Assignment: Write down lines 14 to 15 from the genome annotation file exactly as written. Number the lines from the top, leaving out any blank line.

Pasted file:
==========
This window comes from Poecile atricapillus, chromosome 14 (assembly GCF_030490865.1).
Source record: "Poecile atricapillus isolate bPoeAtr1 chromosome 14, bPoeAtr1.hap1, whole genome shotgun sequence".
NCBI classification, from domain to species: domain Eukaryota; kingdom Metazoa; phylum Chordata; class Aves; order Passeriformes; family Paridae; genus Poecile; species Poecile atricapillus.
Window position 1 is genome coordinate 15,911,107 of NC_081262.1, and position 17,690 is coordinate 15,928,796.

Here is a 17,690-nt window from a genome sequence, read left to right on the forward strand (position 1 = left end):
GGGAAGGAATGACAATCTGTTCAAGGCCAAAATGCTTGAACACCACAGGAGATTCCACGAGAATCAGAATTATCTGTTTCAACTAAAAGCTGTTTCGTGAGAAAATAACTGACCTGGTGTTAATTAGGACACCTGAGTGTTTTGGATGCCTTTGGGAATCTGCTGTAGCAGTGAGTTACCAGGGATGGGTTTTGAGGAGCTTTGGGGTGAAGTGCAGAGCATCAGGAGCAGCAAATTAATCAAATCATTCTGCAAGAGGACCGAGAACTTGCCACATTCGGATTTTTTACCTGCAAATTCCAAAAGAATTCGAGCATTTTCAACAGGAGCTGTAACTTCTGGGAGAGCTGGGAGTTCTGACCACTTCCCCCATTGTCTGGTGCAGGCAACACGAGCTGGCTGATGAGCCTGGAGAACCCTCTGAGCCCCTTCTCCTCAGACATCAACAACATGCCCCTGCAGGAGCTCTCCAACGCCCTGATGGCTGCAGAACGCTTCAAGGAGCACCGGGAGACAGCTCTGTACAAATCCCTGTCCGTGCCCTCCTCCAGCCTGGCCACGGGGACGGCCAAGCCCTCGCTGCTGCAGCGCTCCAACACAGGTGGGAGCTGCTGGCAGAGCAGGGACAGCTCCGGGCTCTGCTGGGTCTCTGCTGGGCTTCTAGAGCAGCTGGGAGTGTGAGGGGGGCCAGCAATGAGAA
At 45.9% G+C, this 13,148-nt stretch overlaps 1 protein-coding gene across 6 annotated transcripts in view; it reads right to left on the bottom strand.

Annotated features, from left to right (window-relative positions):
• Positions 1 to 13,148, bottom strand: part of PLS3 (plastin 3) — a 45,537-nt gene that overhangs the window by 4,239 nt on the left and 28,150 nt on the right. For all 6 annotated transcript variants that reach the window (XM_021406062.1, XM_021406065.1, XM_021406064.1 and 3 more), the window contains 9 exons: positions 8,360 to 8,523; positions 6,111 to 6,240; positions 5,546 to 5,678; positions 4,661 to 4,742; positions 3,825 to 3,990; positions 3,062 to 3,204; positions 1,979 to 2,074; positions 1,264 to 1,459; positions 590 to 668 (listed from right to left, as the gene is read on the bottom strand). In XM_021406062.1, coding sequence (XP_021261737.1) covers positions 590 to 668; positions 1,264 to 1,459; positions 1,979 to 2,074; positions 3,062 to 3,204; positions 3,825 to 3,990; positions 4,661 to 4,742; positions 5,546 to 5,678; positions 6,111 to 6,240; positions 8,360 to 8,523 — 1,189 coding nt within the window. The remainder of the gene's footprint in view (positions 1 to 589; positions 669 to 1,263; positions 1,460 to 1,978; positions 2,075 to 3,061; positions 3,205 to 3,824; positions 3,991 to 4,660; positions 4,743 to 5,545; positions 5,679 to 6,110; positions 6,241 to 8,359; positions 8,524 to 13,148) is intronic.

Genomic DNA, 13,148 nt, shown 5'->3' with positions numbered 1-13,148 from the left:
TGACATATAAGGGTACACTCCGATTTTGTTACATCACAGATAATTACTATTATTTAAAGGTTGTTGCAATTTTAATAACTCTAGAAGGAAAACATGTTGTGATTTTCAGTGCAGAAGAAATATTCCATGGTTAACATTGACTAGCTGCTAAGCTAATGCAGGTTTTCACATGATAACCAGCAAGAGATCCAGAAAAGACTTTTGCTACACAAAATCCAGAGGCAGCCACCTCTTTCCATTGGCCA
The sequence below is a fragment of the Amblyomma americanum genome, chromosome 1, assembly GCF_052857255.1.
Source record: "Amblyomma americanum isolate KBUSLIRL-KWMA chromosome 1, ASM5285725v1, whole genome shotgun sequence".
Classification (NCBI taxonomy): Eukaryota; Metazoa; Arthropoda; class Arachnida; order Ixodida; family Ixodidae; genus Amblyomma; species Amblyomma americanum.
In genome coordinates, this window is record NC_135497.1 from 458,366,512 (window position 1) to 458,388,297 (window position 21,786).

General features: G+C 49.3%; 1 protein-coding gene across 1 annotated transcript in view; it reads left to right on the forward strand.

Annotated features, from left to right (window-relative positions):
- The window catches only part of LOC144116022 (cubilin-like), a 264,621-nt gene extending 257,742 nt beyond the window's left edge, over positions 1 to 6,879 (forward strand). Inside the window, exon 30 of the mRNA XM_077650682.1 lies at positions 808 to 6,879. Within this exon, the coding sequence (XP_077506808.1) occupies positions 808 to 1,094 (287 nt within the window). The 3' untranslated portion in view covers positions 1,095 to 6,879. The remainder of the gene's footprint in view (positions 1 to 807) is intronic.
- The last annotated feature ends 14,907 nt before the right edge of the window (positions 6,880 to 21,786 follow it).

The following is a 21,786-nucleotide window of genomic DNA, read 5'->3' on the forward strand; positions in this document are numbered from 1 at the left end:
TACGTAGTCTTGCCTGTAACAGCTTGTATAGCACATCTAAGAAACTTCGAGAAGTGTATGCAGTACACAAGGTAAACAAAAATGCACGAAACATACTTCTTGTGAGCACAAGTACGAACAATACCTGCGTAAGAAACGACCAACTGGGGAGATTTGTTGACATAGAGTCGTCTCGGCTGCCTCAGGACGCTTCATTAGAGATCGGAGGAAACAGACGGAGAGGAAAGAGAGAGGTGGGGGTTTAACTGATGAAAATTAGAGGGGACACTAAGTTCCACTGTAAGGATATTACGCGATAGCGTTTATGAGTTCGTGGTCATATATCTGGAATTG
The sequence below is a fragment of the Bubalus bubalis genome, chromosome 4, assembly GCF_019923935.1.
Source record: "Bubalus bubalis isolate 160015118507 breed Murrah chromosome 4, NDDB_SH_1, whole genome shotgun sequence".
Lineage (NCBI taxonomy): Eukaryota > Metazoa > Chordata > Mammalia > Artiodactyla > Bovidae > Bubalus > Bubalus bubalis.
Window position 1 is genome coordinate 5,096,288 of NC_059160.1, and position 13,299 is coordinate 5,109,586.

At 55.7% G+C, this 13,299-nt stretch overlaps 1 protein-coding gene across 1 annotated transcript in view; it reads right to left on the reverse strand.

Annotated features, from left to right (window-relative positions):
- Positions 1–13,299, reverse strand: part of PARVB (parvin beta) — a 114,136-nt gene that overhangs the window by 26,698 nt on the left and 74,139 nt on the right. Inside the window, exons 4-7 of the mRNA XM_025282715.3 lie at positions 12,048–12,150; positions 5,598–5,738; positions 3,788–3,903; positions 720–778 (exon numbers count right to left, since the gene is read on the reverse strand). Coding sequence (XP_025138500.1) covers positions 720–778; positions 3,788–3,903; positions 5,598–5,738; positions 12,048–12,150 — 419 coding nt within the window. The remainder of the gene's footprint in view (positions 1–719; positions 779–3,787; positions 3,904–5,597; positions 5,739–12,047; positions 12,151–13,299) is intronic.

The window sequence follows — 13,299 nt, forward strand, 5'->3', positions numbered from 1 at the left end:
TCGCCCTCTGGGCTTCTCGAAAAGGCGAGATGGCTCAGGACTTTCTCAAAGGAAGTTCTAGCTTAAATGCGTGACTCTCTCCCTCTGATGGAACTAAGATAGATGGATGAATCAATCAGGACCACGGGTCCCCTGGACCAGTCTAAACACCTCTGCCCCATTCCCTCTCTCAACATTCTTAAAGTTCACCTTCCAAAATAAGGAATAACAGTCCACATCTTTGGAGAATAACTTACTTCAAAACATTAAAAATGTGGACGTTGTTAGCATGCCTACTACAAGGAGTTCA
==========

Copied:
Classification (NCBI taxonomy): Eukaryota; Metazoa; Arthropoda; class Arachnida; order Ixodida; family Ixodidae; genus Amblyomma; species Amblyomma americanum.
In genome coordinates, this window is record NC_135497.1 from 458,366,512 (window position 1) to 458,388,297 (window position 21,786).